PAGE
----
Composting 101: The key things you need to know to begin making your own composting.
Why is compost essential?
Compost is the single most important supplement you can give your garden soil. Composting is a simple way to add nutrient-rich humus, which fuels plant growth and restores vitality to depleted soil. It’s also free, easy to make, and good for the environment. If your soil lacks nutrients, anything grown in it will also.
Soil conditioner: With compost, you create rich humus for the lawn and garden. This adds nutrients to your plants and helps retain moisture in the soil.
Recycles kitchen and yard waste: Composting can divert as much as 30% of household waste away from the garbage can.
Introduces beneficial organisms to the soil: Microscopic organisms in compost help aerate the soil, break down organic material for plant use and ward off plant disease.
Good for the environment: Composting offers a natural alternative to chemical fertilizers.
Reduces landfill waste: Most landfills in North America are quickly filling up; many have already closed down. One-third of landfill waste is made up of compostable materials.
We have had a compost bin almost as long as we have had a garden. I would guess around 22-23 years. My husband and kids built our bin as a Four-H project back when Ray and Sydney could barely swing a hammer, and our youngest was toddling around wanting to put nails in his mouth. When we built ours, we got the plans out of a composting book. You can now find the plans for a three-compartment bin online. You can also purchase them at feed or grain stores in various styles and sizes.
composting 101: How to make your own compost
Many people say they would like to compost but that it is too much trouble or stinky. Nothing could be further from the truth. If you follow a few key points, nature will take care of all the work, and there will be no odor.
Paying attention to what you do and do not put in is vital.
1. Meat, bones, grease, and pet waste. These are the items that attract critters to your bin and cause odors.
2. Diseased plants. If your bin does not get hot enough, the disease will be put right back into your garden.
1. Leaves, grass clippings, straw, and hay.
2. Kitchen scraps such as tea bags, coffee grounds, and left-over fruit and vegetables. Be sure to include produce that has been forgotten about in the refrigerator.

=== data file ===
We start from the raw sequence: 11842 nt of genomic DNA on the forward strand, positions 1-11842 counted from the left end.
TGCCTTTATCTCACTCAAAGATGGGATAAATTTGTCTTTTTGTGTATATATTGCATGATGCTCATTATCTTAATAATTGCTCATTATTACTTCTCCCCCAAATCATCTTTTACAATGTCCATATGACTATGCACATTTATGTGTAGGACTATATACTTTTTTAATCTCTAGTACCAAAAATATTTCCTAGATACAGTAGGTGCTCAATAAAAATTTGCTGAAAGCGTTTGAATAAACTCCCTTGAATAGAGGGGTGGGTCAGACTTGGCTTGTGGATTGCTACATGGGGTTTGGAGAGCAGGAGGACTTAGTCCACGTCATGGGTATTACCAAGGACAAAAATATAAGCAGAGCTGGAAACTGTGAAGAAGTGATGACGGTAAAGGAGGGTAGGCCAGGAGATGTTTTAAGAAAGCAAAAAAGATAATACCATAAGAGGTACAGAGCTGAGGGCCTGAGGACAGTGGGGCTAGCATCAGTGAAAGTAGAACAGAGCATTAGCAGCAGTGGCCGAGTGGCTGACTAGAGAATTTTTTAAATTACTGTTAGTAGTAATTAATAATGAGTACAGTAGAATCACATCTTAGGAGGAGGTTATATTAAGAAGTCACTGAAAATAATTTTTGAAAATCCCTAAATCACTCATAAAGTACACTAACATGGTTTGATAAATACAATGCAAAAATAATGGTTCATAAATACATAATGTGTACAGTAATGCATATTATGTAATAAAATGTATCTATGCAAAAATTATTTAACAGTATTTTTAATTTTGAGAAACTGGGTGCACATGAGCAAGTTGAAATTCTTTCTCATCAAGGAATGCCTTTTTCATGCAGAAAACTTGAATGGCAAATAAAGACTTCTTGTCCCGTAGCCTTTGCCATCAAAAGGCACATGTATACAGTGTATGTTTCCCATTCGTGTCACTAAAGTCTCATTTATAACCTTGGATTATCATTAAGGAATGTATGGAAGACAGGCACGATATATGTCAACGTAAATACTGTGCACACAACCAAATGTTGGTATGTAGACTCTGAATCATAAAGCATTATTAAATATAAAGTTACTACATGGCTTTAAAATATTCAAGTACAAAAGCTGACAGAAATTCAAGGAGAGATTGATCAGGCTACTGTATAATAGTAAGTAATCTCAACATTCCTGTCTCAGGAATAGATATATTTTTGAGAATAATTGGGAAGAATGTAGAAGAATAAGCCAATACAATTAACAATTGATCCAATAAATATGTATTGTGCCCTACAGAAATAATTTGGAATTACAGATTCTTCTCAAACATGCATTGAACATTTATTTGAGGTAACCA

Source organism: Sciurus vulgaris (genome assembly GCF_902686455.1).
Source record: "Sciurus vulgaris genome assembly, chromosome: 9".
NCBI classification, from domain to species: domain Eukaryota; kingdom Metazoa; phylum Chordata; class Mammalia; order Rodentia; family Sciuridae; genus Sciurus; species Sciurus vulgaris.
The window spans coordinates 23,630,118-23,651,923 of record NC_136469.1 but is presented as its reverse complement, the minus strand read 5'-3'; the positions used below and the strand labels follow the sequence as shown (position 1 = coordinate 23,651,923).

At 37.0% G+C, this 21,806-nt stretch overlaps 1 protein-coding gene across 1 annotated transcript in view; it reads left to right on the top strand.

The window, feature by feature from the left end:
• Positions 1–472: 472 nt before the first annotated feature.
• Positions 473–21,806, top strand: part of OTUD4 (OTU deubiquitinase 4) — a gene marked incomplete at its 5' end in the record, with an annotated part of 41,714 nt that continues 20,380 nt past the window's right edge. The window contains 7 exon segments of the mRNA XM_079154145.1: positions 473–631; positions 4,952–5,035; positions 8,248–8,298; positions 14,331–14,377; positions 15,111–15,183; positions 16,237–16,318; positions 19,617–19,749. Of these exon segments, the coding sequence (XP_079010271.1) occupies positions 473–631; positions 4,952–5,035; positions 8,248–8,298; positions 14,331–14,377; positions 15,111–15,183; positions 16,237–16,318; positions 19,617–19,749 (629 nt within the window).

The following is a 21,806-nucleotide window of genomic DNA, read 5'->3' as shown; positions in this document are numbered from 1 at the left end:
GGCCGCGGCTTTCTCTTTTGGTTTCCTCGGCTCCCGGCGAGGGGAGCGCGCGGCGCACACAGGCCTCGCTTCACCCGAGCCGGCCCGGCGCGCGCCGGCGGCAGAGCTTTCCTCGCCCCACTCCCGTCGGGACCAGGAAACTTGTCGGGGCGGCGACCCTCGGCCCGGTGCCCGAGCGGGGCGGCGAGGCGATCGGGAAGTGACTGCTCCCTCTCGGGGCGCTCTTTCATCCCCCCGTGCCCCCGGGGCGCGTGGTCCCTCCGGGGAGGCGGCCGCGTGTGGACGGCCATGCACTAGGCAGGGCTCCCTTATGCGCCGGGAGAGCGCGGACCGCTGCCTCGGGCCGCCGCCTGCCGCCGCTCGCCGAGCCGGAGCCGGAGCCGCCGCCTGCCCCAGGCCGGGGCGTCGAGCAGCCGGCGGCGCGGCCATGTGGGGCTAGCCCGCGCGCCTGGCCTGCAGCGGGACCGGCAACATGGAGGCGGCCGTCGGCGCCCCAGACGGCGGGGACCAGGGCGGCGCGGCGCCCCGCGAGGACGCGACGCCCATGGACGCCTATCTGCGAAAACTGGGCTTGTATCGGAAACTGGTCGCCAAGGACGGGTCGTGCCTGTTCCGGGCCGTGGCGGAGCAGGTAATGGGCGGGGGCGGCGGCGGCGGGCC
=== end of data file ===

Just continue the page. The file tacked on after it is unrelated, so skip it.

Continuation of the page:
3. Your healthy plants at the end of each season.
To make taking scraps out easy, I keep a plastic canister with a lid by the sink. Then, as I cook or come across items that can be composted, I put them in the bucket. The bucket is dumped in the compost pile and returned to the sink for the next day.
A healthy compost pile should have more carbon than nitrogen. A simple rule of thumb is to use one-third green and two-thirds brown materials. The bulkiness of the brown materials allows oxygen to penetrate and nourish the organisms living in your compost. Too much nitrogen makes for a dense, smelly, slowly decomposing mess. Good composting means covering fresh nitrogen-rich material, which can release odors if exposed to open air, with carbon-rich material, which often exudes a fresh, wonderful smell. If in doubt, add more carbon!
The only other thing you have to do is turn the pile with a pitchfork or shovel a few times a month and occasionally water it. The compost should be moist but not wet. The more you tend to it, the faster it will break down.
An excellent resource for help on gardening in your region, including soil testing, is your local Agriculture Extension office.
Let It Rot is A great book to add to your library. Stu Campbell provides an in-depth explanation of how composting works and offers clear instructions for a variety of both traditional and modern methods for successfully creating your own compost. This was my go-to book the first few months we began composting.
If you want to give your compost pile a head-start, you can purchase Organic Compost Starter.
If you have any questions or comments about composting, let me know!